The cases, Your Honor, on which SCO relies are, I
respectfully submit, distinguishable. Mr. Eskovitz mentioned
the Travelers case. It was specifically an antitrust case.
And the Court granted deposition, Your Honor, only after at
least once deferring the deposition until other depositions in
the discovery had been taken.
In summary, Your Honor, respectfully, we believe
Mr. Palmisano's deposition ought not be allowed and certainly
not ought to be allowed now, and if it ever were to be
allowed, it ought to be limited to three hours. Thank you,
THE COURT: Thank you, Mr. Marriott.
Mr. Eskovitz, you get to reply.
MR. ESKOVITZ: Thank you, Your Honor.
Your Honor, significantly during Mr. Marriott's
argument, we didn't hear any attempt to dispute all of the
materials that were presented to the Court, many of which come
from IBM's own mouth concerning Mr. Palmisano's personal
involvement in spearheading, improving, implementing IBM's
Linux strategy. That's a critical fact that distinguishes
this case from many, in fact, all of the cases that
Mr. Marriott and a litany of cases that Mr. Marriott has
discussed in his argument and cited in his brief. And
although Mr. Marriott again repeats the idea that the strategy
is not relevant to any of the issues in this case because it
is not an element to any of the issues, he ignores the fact
that the intent or motive of the company is an element of
SCO's tort claim for unfair competition. And even if it's not
an element, it still is relevant, it's obviously important to
the contract claims, to SCO's damages claims, to punitive
damages under SCO's tort claim.
So just to, you know, brush aside this testimony as
irrelevant because it's not an element of a claim, which, in
fact, it is, kind of misses the boat here. So the two really
undisputable facts that I think dictates Mr. Palmisano's
deposition in this case is that he personally spearheaded the
strategy, and the strategy is relevant.
And the Travelers case is right on point here
because it talks about the importance of high-level executive
depositions when, in fact, that corporate strategy is at
issue. When the corporation's intent or motive in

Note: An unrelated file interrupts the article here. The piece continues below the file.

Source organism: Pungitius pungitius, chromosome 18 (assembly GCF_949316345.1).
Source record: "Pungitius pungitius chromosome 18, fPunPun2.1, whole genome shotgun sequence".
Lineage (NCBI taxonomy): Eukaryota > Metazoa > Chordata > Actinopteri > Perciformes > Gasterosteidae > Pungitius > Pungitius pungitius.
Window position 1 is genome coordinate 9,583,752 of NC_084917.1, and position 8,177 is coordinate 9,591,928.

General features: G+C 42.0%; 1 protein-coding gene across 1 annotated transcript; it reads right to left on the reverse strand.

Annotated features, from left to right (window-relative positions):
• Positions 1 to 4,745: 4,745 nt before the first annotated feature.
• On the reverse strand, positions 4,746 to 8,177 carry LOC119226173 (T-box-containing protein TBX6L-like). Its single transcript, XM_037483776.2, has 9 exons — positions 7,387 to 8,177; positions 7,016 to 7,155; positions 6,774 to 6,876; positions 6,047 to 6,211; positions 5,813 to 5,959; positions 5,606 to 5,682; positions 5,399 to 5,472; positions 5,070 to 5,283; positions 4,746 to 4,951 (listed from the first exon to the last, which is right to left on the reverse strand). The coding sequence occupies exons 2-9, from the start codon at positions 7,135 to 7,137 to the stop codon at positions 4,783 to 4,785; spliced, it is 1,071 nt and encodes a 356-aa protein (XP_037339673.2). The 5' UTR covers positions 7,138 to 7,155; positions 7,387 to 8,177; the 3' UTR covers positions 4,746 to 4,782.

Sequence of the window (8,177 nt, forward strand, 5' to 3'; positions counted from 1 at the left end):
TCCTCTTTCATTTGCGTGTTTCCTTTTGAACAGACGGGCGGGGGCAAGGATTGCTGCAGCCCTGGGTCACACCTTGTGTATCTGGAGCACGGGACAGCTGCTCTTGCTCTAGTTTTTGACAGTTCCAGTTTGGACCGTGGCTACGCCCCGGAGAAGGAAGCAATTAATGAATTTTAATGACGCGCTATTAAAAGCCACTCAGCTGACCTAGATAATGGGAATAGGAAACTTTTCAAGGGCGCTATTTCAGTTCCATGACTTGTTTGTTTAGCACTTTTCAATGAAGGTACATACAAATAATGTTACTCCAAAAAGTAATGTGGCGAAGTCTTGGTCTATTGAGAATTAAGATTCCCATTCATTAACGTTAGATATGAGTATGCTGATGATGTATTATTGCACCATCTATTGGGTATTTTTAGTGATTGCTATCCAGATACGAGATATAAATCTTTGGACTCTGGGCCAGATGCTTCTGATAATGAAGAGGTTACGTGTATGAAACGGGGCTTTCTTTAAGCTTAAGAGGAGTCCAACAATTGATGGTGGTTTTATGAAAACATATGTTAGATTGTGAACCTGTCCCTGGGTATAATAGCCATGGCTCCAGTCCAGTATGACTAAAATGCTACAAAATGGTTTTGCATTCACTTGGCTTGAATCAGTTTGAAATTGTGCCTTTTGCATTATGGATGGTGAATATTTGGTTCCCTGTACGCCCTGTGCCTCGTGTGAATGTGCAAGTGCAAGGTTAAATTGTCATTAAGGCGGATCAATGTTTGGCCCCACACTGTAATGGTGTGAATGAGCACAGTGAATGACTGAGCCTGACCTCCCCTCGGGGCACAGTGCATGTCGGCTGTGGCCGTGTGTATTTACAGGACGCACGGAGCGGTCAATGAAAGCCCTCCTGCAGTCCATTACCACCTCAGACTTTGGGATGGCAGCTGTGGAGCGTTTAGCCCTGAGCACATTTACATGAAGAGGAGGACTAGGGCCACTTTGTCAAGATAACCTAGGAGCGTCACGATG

implementing a strategy is at issue, what Mr. Palmisano
decided or why Mr. Palmisano decided it is the most probative
evidence of IBM's intent in this case.
If Mr. Marriott claims that under our standard,
under our standard, there would be - - every case would lead to
a deposition of a high-level executive, and that certainly is
not the case. In fact, I would suggest that under
Mr. Marriott's standard, there would never be an instance in
which a high-level executive could be deposed, not even when
the strategy that they approved is at issue in this case could
that executive be deposed under IBM's standard.
To the contrary, the cases in which Mr. Marriott
relies on, and I'll go through on particular ones, if the
Court is interested in them, but they're all distinguishable
on the basis that the executives did not have any relevant
information. They were termination cases where the executives
had nothing to do with the termination or the role of
supervising an employee. They're not the kind of cases where
the corporate strategy or corporate intent or motive with
respect to strategies are at issue.
And Mr. Marriott on the one hand says, you know,
we've already deposed a lot of senior executives at IBM, and
on the other hand says, we should go depose more of them. We
have got a limited number of depositions in this case.
Mr. Palmisano is the person who spearheaded and executed this
policy. We've already asked Mr. Wladawsky-Berger and Mr. Frye